Abstract

The scattering of electrons in dielectric materials is central to laser nanomachining1, light-driven electronics2 and radiation damage3,4,5. Here, we demonstrate real-time access to electron scattering by implementing attosecond streaking spectroscopy on dielectric nanoparticles: photoelectrons are generated inside the nanoparticles and both their transport through the material and photoemission are tracked on an attosecond timescale. We develop a theoretical framework for attosecond streaking spectroscopy in dielectrics and identify that the presence of the internal field inside the material cancels the influence of elastic scattering, enabling the selective characterization of the inelastic scattering time. The approach is demonstrated on silica nanoparticles, where an inelastic mean-free path is extracted for 20–30 eV. Our approach enables the characterization of inelastic scattering in various dielectric solids and liquids, including water, which can be studied in the form of droplets.

Main

The interaction of a dielectric material with photons that have above-bandgap energies inevitably leads to the production of hot electrons propagating through the material. During propagation these electrons can undergo a number of elastic and inelastic scattering events. The inelastic scattering of such electrons can give rise to rapid carrier multiplication via impact ionization, enabling laser nanomachining1 and limiting the scaling of electronic signal processing towards optical (petahertz-scale) frequencies using extremely strong electric fields2 by dielectric breakdown. Moreover, secondary electrons represent the main source of radiation damage following tissue irradiation. Thus, knowledge of inelastic electron scattering in a dielectric, such as liquid water, is essential to fully understand how radiation affects living organisms3,4,5.

To understand the phenomena above, we must be able to study collision dynamics in dielectrics for energies ranging from the bandgap energy up to the hard-X-ray regime. However, methods for measuring collision dynamics have been mostly limited to electron energies above 50 eV (ref. 6). These methods include the measurement of inelastic mean-free paths (IMFPs), where a mean-free path is the average distance that an electron will travel in a solid between adjacent collision events. Standard IMFP measurements are based on the dielectric description of inelastic scattering of charged particles in condensed matter7 and elastic peak electron spectroscopy. While progress has been made toward determining IMFPs for very low kinetic energy (of a few electronvolts) by angle-resolved photoelectron spectroscopy8, data in the tens-of-electronvolt range, where the impact ionization of valence-band electrons strongly dominates the IMFP, are largely missing. Moreover, amorphous dielectric solids such as SiO2 and liquid water, which can be accessed with our approach, are challenging for rigorous ab initio calculations of IMFPs.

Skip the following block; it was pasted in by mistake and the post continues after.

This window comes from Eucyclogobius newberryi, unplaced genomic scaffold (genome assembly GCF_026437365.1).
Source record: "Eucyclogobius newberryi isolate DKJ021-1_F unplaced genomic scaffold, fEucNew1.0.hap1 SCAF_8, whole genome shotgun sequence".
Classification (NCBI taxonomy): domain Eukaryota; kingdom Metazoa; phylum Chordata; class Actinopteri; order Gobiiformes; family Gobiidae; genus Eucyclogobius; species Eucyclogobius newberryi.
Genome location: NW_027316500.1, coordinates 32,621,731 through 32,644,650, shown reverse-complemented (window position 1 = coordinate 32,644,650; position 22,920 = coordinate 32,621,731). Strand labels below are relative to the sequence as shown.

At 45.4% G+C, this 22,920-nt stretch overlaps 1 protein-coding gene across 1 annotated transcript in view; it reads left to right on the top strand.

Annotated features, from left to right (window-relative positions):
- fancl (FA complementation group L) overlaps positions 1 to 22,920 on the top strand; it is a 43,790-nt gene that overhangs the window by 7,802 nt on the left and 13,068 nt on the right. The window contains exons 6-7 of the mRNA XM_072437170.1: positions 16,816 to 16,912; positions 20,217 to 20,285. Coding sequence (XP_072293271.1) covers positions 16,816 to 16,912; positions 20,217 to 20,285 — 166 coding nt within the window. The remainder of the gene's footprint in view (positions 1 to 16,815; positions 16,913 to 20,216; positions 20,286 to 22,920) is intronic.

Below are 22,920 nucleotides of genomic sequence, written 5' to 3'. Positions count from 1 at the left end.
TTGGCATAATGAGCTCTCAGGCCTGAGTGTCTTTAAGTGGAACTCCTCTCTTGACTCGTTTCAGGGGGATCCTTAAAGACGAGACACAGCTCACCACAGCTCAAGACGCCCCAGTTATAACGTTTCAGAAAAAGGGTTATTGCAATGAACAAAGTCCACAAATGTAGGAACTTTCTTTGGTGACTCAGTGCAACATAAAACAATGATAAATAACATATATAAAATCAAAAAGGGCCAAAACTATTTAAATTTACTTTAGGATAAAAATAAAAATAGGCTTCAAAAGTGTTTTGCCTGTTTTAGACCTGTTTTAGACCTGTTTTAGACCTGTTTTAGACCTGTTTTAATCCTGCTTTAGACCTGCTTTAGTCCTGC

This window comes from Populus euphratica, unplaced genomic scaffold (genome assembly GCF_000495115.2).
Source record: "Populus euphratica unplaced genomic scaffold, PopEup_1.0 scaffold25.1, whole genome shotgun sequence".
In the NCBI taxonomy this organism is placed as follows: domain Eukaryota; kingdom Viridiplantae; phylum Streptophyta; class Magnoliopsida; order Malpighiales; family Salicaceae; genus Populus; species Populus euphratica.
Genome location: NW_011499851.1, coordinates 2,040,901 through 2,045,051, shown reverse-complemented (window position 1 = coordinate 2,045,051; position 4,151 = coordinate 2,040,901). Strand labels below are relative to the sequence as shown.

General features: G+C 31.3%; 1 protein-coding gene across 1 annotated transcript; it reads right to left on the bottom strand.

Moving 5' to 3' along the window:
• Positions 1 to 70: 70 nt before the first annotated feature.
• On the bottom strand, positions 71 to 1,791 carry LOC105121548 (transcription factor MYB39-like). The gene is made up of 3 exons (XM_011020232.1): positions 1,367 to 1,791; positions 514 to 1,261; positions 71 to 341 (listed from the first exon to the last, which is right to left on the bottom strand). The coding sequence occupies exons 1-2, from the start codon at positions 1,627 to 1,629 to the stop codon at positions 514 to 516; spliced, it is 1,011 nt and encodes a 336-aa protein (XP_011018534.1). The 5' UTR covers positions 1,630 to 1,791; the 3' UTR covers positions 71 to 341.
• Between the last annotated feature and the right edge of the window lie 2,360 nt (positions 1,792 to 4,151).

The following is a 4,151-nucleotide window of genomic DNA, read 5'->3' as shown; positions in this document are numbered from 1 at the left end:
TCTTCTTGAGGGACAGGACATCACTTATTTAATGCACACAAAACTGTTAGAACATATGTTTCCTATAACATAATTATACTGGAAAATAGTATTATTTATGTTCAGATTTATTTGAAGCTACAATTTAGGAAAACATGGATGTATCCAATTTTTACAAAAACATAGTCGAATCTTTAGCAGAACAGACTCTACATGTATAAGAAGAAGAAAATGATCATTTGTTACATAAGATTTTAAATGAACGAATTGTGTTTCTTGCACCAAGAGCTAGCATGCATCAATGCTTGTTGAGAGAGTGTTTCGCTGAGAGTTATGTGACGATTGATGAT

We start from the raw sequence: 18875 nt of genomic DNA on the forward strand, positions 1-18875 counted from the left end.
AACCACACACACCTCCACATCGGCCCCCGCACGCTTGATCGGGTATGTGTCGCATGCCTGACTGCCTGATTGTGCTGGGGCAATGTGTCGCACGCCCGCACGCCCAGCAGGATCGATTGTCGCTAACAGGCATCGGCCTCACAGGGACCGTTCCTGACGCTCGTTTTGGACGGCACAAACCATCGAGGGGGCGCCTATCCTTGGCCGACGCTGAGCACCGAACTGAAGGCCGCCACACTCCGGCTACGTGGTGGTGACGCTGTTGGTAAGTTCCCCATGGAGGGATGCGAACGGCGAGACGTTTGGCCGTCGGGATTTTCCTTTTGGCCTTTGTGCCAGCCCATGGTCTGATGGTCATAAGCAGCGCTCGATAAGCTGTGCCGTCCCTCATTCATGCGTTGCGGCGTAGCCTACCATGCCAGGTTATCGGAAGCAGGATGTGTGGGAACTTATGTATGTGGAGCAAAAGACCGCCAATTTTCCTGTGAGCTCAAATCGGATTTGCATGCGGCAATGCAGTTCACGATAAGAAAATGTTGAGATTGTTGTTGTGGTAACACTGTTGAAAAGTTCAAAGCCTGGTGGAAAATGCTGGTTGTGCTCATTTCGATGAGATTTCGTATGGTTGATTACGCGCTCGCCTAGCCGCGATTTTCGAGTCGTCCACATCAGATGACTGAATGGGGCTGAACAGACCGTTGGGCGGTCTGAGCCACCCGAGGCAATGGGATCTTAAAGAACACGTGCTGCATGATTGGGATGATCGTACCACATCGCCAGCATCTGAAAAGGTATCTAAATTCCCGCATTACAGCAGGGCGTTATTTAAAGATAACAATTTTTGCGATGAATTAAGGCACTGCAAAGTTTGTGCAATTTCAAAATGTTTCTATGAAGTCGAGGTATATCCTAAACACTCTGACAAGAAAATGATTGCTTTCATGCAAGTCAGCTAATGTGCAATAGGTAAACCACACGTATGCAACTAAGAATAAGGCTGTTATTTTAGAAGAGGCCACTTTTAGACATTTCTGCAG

For electron energies in the tens-of-electronvolt range, collisions typically occur in the sub-femtosecond range. We have access to this timescale via attosecond streaking9: photoemission inside a solid is initiated by an extreme ultraviolet (XUV) pulse, and the momentum change of released electrons due to a second near-infrared (NIR) pulse is measured as a function of XUV/NIR pulse delay (see Supplementary Information). To date, this metrology has been applied only to metals10,11,12,13,14,15,16,17,18,19 or adlayer-covered metals20,21, where the NIR streaking field takes effect only on the surface of the material. The physics for dielectrics, however, is fundamentally different as the released electrons are streaked by the NIR field also inside the solid. Most importantly, until now accumulative charging induced by the XUV pulse has prevented the application of attosecond streaking to dielectrics. Here, we solve this problem by using a continuous stream of nanoscopic targets. Our proof-of-concept study was focused on silicon dioxide, the most important dielectric material in microelectronics and optics.

In the experiment depicted in Fig. 1, a stream of isolated 50-nm, SiO2 nanospheres was delivered into the laser interaction region by aerodynamic lens focusing22,23,24,25,26. Emitted electrons were detected by a kilohertz, single-shot velocity-map imaging spectrometer. This set-up can differentiate images that contain only reference gas from those with nanoparticles, as reference-gas-only frames contain significantly fewer electrons than do those containing nanoparticles (see Fig. 2a). Further frame selection was obtained by taking into account the asymmetric momentum distribution of nanoparticle electrons originating from shadowing22,25,27 of the XUV field, thus providing an efficient sorting method (see Fig. 2b, c). This data discrimination provided us with nanoparticle and reference streaking spectrograms (such as those in Fig. 3) from the very same experimental data set, that is, for identical laser conditions from a single pulse delay scan. Figure 2d, e shows discriminated momentum data, averaged over millions of shots, for the reference medium and nanoparticles, respectively.